In my work and life, I encounter a lot of people, and the richness and complexity of the individual experience constantly fascinates me.  People are just so, so different.  Therapy often brings up emotions, and the way clients feel and express emotions is extraordinarily varied.

This interests me because popular research shows (Dael et al., 2012; Maroda, 2010) that there are only a limited number of primary emotions.  I’ve written about Eckman’s Atlas of Emotion before, which categorises 5 primary emotions, but I recently found a list which adds 3 more.  Here is the list (the first five are the same as Eckman’s):


Research shows (Keltner et al., 2019; Ekman et al., 2011) that we are born with these hard-wired into us – they are bodily.  This means that we experience them somatically, viscerally. Body temperature rises or falls. Pupils widen or contract.  We experience these states, feel them.

What’s fascinating is that just like mixing primary colours on the colour wheel, there are dozens if not scores of secondary emotions which come from mixing these innate eight.  These are learned responses, utterly individual, dependant on the lived experience of family, society, culture.  They are emotional reactions to emotions.

An example might be feeling fear when you get angry because in the past you’ve been punished or judged for expressing anger.  Feeling disgust when you feel joy because you’ve been led to believe that pleasure is sinful.

This is where the emotional landscape becomes fraught and difficult to navigate because these ‘shades of eight’ are so unique to you.  You’re the only person who knows the ‘combination’, and that combination may be repressed, ignored, or numbed.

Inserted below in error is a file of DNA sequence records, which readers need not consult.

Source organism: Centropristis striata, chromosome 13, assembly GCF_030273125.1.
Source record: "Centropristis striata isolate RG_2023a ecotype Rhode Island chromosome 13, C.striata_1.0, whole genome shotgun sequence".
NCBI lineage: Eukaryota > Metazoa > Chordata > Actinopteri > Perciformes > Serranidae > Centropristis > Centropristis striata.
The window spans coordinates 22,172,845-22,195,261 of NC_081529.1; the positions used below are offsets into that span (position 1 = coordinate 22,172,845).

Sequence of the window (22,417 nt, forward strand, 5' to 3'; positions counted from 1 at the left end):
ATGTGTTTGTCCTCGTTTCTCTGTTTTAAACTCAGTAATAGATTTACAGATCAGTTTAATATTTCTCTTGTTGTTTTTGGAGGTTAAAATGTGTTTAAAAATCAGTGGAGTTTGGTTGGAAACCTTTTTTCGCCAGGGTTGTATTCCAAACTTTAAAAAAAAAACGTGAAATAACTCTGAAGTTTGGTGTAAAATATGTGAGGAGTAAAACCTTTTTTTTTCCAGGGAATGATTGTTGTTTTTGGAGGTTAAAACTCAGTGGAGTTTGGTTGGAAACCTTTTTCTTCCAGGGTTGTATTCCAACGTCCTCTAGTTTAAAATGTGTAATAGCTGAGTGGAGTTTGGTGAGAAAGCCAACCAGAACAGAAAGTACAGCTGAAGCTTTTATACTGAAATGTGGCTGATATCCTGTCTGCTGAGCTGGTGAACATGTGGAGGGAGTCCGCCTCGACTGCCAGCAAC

When we have a secondary emotion, the key is to figure out what the primary emotion is so that we can respond in a way which is most helpful.  It’s often the action caused by the emotion that causes the problem, not the emotion itself.  Getting angry isn’t a problem – but losing your cool and shouting at your partner is.  Sadness is an impermanent state, but drowning your sorrows isn’t going to do you much good.

Emotions are intrinsic, our birthright. Developing a better understanding of them increases our resilience and knowledge of self.  Unpacking emotional states is part of the work in therapy, and befriending and facing up to our emotions is the way we grow and become more real to ourselves.

Please don’t hesitate to make contact if this article resonates with you in light of your own situation and experience.


Dael, N., Mortillaro, M., & Scherer, K. R. (2012). Emotion expression in body action and posture. Emotion (Washington, D.C.), 12(5), 1085-1101.

Ekman, Paul, & Cordaro, Daniel. (2011). What is Meant by Calling Emotions Basic. Emotion Review, 3(4), 364-370.

Keltner, D, Sauter, D, Tracy, J, & Cowen, A. (2019). Emotional Expression: Advances in Basic Emotion Theory. Journal of Nonverbal Behavior, 43(2), 133-160.

Maroda, K. (2010). Psychodynamic techniques : Working with emotion in the therapeutic relationship. New York: Guilford Press.

Photo by Trung Thanh on Unsplash

This is a delightful portrait. Full of joy, expression & playfulness. I enjoy the way creative expression (like this photo) allows me to experience emotions. I wonder what this women is feeling & the story she is trying to tell? Is she an actor or a model? Is she just a regular person caught in the middle of a moment? Life is full of so many moments. If only we could catch them as keepsakes & mementos.

Disclaimer: This article contains the views of the author and is not a replacement for therapeutic support. Please reach out to a registered therapist if you are experiencing distress and require assistance.